October 5, 2011 by abbyo
It’s October, which means it’s the month of that greatest of holidays: Halloween! For me, the events surrounding October 31st have always been more about the buildup than the actual day itself (although it’s plenty awesome by itself), so for the whole month, I’m going to be focusing my posts on horror movies, thrillers, urban legends, and things that send shivers down our collective spines.
I’m actually glad I waited a week to do a “Minding the Gap” post, because it means the first post of October focuses on a scary movie I haven’t seen yet. Since classic horror has always held a particular kind of attraction for me, I watched “Peeping Tom,” the 1960 creepfest that more or less ruined director Michael Powell’s career. At the time, it sickened critics and drove audiences away from the theater. But by today’s standards it’s fairly tame, though its themes are troubling, and the movie has enough psychological subtext to keep Sigmund Freud busy for months.
The film’s main character is Mark Lewis (Carl Boehm), a photographer and aspiring filmmaker with a fetish for capturing fear on camera. He gets it by shooting his own snuff films—he kills women by stabbing them in the throat with a shiv mounted in his tripod (phallic symbol much?), and makes them watch their own deaths via a mirror mounted on his camera.
Mark is equal parts Jack the Ripper and Norman Bates with a movie camera. But as much as he appears to get pleasure from his crimes, he recognizes that he’s got a problem. Mark is surprisingly sympathetic, and comes across as more of a troubled, misguided young man than a cold-blooded killer, someone who’s painfully shy, and seems to genuinely want to get help if it means he can have a normal, loving relationship. There’s even that possibility, in the form of Helen, Mark’s cute-as-a-button downstairs neighbor. But Mark has some serious demons to overcome, and they’re not going to go away quietly.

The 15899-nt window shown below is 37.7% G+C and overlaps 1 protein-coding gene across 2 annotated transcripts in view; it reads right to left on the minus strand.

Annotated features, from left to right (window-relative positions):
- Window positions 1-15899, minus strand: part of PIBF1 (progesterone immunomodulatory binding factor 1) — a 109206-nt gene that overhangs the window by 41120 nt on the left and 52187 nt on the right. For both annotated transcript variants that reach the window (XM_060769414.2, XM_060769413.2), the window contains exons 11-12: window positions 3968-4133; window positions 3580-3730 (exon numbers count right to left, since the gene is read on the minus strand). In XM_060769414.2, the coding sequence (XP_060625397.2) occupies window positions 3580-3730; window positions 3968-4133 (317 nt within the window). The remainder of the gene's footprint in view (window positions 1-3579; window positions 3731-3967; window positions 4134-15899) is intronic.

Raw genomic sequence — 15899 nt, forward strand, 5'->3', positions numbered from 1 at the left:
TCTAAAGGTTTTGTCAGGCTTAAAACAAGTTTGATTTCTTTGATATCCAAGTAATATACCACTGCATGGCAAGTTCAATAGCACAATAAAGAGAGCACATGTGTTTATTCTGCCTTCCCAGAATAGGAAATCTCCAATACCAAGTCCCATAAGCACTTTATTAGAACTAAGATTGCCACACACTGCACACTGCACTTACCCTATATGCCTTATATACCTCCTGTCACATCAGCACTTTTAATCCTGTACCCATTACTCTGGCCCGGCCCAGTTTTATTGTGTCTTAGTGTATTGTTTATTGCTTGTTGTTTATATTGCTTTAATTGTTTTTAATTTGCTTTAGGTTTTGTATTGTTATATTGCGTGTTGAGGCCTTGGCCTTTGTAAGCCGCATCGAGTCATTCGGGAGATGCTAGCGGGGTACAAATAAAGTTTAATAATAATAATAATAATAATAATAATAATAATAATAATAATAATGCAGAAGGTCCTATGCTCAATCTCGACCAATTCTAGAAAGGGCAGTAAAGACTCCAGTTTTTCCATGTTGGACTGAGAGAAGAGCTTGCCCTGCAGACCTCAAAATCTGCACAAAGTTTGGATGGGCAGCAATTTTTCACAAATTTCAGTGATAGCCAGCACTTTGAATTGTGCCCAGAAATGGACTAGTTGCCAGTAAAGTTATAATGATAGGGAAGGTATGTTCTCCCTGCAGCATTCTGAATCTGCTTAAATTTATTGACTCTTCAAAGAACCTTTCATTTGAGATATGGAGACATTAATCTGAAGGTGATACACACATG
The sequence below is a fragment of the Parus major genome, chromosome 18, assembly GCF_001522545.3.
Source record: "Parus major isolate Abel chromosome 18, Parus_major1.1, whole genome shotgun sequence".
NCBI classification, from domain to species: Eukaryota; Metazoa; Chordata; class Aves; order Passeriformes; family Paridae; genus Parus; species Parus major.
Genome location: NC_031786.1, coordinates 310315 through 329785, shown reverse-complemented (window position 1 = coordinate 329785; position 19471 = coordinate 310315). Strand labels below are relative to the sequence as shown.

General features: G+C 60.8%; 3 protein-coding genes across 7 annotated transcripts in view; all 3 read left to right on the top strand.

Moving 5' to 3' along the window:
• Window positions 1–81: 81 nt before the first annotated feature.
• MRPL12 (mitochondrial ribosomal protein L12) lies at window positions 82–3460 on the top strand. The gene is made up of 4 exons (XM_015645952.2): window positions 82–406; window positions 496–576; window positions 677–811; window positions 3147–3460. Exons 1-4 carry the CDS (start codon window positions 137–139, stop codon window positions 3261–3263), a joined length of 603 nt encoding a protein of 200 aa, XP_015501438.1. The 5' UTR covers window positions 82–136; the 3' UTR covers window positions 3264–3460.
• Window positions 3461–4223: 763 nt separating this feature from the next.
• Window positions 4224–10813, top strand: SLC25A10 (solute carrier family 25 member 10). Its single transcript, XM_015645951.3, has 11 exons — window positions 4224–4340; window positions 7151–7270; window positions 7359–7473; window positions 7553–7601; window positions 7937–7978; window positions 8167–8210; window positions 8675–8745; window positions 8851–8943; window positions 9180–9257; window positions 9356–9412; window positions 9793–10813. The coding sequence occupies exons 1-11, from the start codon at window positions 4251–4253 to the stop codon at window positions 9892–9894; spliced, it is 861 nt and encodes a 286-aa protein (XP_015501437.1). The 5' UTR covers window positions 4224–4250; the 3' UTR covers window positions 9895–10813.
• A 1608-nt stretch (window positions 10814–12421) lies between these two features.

That’s just the plot. There’s a lot more going on here than a run-of-the-mill serial killer movie, even a hyper-stylized one directed by half of the Archers filmmaking team. Beyond its thriller exterior, “Peeping Tom” is a massive commentary on the voyeuristic and fetishistic aspects of filmmaking; even, to a point, a commentary by Powell, the director, on his own career up to that point.
Mark’s day job is adjusting lens focuses on a high-profile film production, the leading lady of which is a spoiled red-headed starlet whose whining and poor acting causes the film’s director no end of frustration. It mirrors Powell’s own frustrations with lead actress Moira Shearer on “The Red Shoes,” another redhead whose reportedly “spoiled” nature troubled the production. It’s no coincidence that Shearer herself is in “Peeping Tom,” playing an extra who is friends with Mark. She enters the film to the side of the soundstage, watching her counterpart’s antics, as if Powell is forcing her to see how difficult she was. She also comes to a pretty sticky end, becoming one of Mark’s victims.